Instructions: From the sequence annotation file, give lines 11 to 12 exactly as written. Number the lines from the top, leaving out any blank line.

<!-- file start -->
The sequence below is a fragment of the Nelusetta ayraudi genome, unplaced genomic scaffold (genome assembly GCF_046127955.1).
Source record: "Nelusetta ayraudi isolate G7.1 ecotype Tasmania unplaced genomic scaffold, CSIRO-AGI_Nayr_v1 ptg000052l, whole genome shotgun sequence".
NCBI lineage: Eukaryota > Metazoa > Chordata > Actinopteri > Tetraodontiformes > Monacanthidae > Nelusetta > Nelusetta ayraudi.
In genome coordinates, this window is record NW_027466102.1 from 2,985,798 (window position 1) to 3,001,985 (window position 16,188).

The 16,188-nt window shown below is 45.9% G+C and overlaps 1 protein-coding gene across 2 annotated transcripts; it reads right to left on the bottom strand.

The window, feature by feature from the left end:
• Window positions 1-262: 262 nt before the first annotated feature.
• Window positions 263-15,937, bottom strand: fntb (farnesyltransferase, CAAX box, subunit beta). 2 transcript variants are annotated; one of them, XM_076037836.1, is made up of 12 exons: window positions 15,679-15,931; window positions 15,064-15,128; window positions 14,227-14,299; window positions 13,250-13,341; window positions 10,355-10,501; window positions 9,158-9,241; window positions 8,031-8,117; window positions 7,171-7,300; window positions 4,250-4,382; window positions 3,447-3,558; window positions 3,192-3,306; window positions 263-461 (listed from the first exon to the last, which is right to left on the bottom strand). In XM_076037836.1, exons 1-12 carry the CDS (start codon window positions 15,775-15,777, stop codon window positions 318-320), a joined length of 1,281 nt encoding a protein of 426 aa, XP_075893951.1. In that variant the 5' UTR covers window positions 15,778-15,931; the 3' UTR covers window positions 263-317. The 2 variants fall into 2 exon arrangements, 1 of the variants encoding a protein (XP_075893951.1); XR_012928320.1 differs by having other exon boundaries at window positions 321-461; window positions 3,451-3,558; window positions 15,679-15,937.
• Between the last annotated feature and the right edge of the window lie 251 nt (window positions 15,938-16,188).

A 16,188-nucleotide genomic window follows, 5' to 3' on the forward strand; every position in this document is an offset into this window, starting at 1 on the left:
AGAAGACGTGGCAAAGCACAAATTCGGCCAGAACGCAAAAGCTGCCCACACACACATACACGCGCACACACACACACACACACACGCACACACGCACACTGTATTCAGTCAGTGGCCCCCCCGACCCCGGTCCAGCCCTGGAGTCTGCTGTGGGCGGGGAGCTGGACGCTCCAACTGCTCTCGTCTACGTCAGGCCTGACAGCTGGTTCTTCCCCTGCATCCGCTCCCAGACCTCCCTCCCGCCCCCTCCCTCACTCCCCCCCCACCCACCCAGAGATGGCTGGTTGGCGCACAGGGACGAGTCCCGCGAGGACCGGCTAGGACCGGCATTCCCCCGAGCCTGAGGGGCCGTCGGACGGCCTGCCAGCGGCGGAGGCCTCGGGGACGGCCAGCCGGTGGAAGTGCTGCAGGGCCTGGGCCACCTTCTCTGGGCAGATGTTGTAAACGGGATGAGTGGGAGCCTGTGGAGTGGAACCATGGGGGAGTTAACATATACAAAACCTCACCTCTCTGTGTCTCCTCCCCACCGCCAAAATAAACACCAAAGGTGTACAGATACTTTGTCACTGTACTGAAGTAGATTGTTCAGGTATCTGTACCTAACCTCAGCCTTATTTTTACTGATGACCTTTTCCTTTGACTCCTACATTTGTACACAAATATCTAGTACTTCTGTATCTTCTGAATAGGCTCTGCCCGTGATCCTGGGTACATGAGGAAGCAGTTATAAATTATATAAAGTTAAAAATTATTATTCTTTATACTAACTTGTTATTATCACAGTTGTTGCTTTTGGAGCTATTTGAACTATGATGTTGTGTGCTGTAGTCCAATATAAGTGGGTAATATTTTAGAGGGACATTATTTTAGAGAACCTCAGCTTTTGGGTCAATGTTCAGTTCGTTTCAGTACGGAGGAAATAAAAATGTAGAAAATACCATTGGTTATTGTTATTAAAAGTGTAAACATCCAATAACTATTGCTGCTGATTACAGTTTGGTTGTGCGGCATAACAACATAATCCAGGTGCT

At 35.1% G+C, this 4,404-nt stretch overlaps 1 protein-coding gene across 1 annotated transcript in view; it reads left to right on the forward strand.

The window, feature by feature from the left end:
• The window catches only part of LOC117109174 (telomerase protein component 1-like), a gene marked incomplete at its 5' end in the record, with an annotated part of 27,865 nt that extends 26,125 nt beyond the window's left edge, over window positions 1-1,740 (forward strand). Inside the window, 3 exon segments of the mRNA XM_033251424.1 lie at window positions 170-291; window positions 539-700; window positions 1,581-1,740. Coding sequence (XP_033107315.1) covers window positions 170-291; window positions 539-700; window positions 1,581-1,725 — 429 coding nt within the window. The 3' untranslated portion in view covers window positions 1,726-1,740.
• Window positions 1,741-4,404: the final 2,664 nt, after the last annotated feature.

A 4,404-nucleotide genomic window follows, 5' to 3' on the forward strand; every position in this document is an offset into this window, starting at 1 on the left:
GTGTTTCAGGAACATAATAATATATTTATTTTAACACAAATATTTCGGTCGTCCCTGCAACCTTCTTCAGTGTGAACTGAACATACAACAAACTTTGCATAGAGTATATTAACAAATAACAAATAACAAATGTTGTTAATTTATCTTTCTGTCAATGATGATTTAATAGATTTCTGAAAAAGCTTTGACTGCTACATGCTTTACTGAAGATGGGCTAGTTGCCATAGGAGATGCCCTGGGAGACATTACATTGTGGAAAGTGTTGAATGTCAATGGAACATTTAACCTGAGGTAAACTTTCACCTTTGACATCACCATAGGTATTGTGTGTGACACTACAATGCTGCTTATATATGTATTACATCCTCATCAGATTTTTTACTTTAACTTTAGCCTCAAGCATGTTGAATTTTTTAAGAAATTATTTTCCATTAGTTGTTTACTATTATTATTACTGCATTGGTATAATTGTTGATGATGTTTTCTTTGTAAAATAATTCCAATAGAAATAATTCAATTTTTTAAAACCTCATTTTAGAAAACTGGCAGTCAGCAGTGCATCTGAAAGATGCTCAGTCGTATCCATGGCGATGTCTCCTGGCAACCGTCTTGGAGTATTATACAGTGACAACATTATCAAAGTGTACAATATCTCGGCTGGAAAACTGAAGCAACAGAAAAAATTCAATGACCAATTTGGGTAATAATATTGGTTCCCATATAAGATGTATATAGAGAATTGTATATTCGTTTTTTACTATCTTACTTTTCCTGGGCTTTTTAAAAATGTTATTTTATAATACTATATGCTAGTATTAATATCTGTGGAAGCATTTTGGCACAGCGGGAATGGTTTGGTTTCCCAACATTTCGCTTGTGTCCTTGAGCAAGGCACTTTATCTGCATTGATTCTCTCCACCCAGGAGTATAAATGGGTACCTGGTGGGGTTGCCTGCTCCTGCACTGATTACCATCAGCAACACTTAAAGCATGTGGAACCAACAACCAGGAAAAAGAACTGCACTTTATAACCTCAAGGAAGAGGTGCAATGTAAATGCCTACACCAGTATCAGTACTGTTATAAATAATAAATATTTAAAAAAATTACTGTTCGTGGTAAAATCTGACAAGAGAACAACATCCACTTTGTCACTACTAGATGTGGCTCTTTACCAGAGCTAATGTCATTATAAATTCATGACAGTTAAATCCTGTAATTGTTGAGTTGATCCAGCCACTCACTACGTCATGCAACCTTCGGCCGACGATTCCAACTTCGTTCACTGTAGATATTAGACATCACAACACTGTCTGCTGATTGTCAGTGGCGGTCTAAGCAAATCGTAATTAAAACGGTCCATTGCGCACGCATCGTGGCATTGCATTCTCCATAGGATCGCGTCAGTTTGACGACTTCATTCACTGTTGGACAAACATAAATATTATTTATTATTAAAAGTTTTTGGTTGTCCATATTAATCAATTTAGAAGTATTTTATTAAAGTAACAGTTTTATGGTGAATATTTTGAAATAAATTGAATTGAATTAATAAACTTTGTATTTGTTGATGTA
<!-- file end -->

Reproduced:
AGAAGACGTGGCAAAGCACAAATTCGGCCAGAACGCAAAAGCTGCCCACACACACATACACGCGCACACACACACACACACACACGCACACACGCACACTGTATTCAGTCAGTGGCCCCCCCGACCCCGGTCCAGCCCTGGAGTCTGCTGTGGGCGGGGAGCTGGACGCTCCAACTGCTCTCGTCTACGTCAGGCCTGACAGCTGGTTCTTCCCCTGCATCCGCTCCCAGACCTCCCTCCCGCCCCCTCCCTCACTCCCCCCCCACCCACCCAGAGATGGCTGGTTGGCGCACAGGGACGAGTCCCGCGAGGACCGGCTAGGACCGGCATTCCCCCGAGCCTGAGGGGCCGTCGGACGGCCTGCCAGCGGCGGAGGCCTCGGGGACGGCCAGCCGGTGGAAGTGCTGCAGGGCCTGGGCCACCTTCTCTGGGCAGATGTTGTAAACGGGATGAGTGGGAGCCTGTGGAGTGGAACCATGGGGGAGTTAACATATACAAAACCTCACCTCTCTGTGTCTCCTCCCCACCGCCAAAATAAACACCAAAGGTGTACAGATACTTTGTCACTGTACTGAAGTAGATTGTTCAGGTATCTGTACCTAACCTCAGCCTTATTTTTACTGATGACCTTTTCCTTTGACTCCTACATTTGTACACAAATATCTAGTACTTCTGTATCTTCTGAATAGGCTCTGCCCGTGATCCTGGGTACATGAGGAAGCAGTTATAAATTATATAAAGTTAAAAATTATTATTCTTTATACTAACTTGTTATTATCACAGTTGTTGCTTTTGGAGCTATTTGAACTATGATGTTGTGTGCTGTAGTCCAATATAAGTGGGTAATATTTTAGAGGGACATTATTTTAGAGAACCTCAGCTTTTGGGTCAATGTTCAGTTCGTTTCAGTACGGAGGAAATAAAAATGTAGAAAATACCATTGGTTATTGTTATTAAAAGTGTAAACATCCAATAACTATTGCTGCTGATTACAGTTTGGTTGTGCGGCATAACAACATAATCCAGGTGCT

At 35.1% G+C, this 4,404-nt stretch overlaps 1 protein-coding gene across 1 annotated transcript in view; it reads left to right on the forward strand.